PIONEER PARK MAY HAUNT YOU — AT LEAST WITH ITS STORIES
By Priscilla Lister
It once was the site of the Calvary Cemetery, a Catholic burial ground where some 4,000 bodies were laid to rest from about 1876 to 1960.
The only evidence of the graveyard that remains today are nearly 150 tombstones that were saved and placed in the park’s southeast corner. There is also a bronze memorial that lists many of the people buried there.
When a new Catholic cemetery, Holy Cross, opened in 1919, Calvary Cemetery fell into disrepair and burials there were rare. The last one was in 1960.
By 1970, the city took over the site and transformed it into Pioneer Park, removing most of the headstones and “storing” them in a ravine at Mount Hope Cemetery, where they are today.
But most of the bodies remain interred under the lovely grassy expanse of Pioneer Park.
“There was supposedly a woman (ghost) who would rise up and walk around there,” Valerie Goodpaster told a group of Grant Elementary school kids who did an impressive research project on Pioneer Park in 2005 (go to www.pioneerpark.net to read what they discovered, and even listen to a few oral histories from people, like Goodpaster, who grew up in Mission Hills).
“I get the creepiest feelings when I go there,” said Sally Richards, founder of Ghosts Happen, a local group that investigates paranormal activity throughout San Diego County. “Over by the tombstones, I feel like I’m being watched.”
She said her electromagnetic field readers, a paranormal investigative device, “go off the charts there. And one of our people did get a photo of something walking through,” she added. Go to the group’s Web site, www.meetup.com/ghostshappen/, to view photos, seeking one by Charles of Pioneer Park.
“I definitely feel that if I were buried there and my grave was destroyed, I’d be haunting the place,” said Richards. “At one time it was a beautiful graveyard, and now it’s a beautiful park, a really friendly place during the day with people having a good time. But when the sun goes down, there’s a different feeling to it.”
Indeed, it is a lovely place during the day. The students at Grant Elementary right next door use it for physical education activities. It’s a neighborhood favorite for picnics and dog walks. There are eucalyptus trees as well as some lovely California peppers, ficus and Chinese flame trees. Some of the huge old trees have surely been there since the cemetery days.
But it’s the stories of the people buried there that still fascinate.
Marna Clemons, a professional genealogist and president of the San Diego Genealogy Society, spent more than two years full-time researching Calvary Cemetery.
She was doing some research for her sister-in-law when she came upon a Bible on eBay that belonged to the John Stewart/Rosa Machado family — whose 1830s adobe home is today part of Old Town State Historic Park. While it wasn’t related to the research she was doing for her sister-in-law, she thought it held a lot of San Diego history, so she put together family information to give to the San Diego Historical Society.
“One thing led to another, which led me to learn about the history of Calvary Cemetery,” said Clemons. “There was no complete record of who was buried there. I had the time, I started researching, and it led to a Web site.” Her Web site, freepages.genealogy.rootsweb.ancestry.com/~clement/Calvary/home.htm, is an invaluable resource for information on the historic cemetery.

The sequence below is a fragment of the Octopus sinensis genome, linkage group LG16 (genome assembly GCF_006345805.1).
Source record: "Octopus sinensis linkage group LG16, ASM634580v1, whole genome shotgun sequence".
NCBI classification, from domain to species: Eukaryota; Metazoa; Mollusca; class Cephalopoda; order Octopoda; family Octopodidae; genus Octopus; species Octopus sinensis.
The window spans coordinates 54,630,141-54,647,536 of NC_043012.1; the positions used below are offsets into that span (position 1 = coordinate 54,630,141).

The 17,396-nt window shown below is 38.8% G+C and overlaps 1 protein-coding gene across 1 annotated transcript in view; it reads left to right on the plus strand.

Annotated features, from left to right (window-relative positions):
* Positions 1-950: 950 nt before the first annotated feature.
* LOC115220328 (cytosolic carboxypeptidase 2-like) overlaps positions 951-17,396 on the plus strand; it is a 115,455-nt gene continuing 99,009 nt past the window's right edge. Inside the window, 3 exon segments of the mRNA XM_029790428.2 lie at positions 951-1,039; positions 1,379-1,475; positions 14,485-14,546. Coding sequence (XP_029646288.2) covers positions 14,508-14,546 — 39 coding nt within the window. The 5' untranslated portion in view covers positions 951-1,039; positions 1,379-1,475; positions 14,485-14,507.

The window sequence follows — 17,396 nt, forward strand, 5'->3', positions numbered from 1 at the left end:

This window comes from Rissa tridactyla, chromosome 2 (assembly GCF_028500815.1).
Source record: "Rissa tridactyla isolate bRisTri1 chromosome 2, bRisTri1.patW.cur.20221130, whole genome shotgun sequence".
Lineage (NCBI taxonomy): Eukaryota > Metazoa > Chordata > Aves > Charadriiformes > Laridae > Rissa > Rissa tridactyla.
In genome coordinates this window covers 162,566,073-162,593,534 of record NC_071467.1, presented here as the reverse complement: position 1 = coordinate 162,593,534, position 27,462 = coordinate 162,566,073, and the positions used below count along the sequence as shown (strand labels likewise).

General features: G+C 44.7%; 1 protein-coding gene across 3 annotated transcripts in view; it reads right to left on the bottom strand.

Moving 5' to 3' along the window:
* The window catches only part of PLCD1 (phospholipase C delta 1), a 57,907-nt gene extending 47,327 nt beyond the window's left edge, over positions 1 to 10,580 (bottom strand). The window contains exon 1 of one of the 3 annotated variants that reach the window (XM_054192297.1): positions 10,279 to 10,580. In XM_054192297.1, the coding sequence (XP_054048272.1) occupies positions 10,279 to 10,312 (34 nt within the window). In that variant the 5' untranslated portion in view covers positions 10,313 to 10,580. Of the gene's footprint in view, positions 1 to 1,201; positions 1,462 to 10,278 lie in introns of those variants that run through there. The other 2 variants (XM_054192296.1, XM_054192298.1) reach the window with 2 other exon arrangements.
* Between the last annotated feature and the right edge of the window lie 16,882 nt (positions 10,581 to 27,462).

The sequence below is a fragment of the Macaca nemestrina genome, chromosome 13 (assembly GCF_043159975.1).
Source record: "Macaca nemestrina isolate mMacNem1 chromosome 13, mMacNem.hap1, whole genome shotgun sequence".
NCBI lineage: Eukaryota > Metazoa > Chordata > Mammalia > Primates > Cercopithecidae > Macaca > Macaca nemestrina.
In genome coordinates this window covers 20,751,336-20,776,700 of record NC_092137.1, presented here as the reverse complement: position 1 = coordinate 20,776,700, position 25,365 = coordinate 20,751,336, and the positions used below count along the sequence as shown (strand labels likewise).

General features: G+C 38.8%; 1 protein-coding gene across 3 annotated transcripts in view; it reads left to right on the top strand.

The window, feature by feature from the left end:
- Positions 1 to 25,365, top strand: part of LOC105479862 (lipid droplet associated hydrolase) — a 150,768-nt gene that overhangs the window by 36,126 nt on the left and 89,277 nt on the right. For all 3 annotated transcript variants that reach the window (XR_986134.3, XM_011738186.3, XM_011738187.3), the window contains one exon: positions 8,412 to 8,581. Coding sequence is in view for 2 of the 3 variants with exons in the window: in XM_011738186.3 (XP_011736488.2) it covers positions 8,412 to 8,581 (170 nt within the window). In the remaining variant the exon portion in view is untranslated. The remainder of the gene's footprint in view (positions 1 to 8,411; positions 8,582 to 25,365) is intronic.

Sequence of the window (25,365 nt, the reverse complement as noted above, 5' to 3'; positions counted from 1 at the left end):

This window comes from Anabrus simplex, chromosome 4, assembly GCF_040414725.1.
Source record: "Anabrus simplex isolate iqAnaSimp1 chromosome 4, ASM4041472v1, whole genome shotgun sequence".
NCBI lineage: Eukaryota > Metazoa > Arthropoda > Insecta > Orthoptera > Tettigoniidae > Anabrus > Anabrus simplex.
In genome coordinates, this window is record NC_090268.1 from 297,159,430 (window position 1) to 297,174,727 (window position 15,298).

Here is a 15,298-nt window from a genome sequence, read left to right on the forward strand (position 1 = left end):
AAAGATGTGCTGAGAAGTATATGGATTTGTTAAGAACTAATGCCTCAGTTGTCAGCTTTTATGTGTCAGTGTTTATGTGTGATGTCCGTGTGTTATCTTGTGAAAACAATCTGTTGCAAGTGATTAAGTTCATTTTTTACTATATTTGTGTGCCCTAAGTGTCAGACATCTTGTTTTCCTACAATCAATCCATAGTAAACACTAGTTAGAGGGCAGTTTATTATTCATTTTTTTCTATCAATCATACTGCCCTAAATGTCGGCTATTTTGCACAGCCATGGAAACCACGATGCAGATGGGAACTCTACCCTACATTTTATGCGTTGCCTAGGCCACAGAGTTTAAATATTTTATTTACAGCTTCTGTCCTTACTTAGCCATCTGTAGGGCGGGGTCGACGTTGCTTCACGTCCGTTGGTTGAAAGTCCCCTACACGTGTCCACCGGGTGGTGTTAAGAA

Lots of early city leaders were buried there, including John (Jack) Stewart, buried in 1892, and his wife, Rosa Machado, buried in 1898. Stewart, who lived to be 83, had been a shipmate of Richard Henry Dana, well-known author of “Two Years Before the Mast,” had fought in the battle of San Pasqual, and was active in other early incidents connected with this region, according to his 1892 obituary in the San Diego Union, which is linked on Clemons’ Web site.
Cave Johnson Couts, who was ultimately one of the wealthiest men in Southern California through his Rancho Guajome near Oceanside (now a historic site), was originally buried in the Old Town Cemetery in 1874 but was later moved to Calvary Cemetery. Couts had graduated from West Point Academy with Ulysses S. Grant and Robert E. Lee in 1843 and served during the Mexican War. He married Ysidora Bandini.
Ysidora Bandini was buried beside her father, Don Juan Bandini, who had been married to Maria de los Dolores Estudillo, member of another prominent Old Town family.
Father Antonio Ubach presided over Ysidora Bandini’s funeral, according to an 1897 San Diego Union obituary about the “impressive services over the remains of a pioneer,” again linked through Clemons’ Web site.
Father Ubach was also buried in Calvary Cemetery. A priest in Old Town for 23 years beginning in 1860, he was called the “Last Padre.”
“There were a lot of children buried there, several murders, drownings and many gruesome deaths involved trains, trolleys and horses,” said Clemons. She has even transcribed several letters between Charles Gooch and his wife Julia, written during the Civil War.
Many of these murder and accident cases were documented in the local newspaper at the time, and are linked on her Web site. Go to the “Stories to Tell” section and click on highlighted names. Or search the database alphabet for names of people buried there and click to see if they have a story to share from the old days.
You’ll probably get caught up searching for all kinds of stories, which just might help you if you greet any of the players in Pioneer Park at night.
GETTING THERE: In Mission Hills, go to the south end of Randolph Street where it stops at Washington Place. Park anywhere along the street at the park.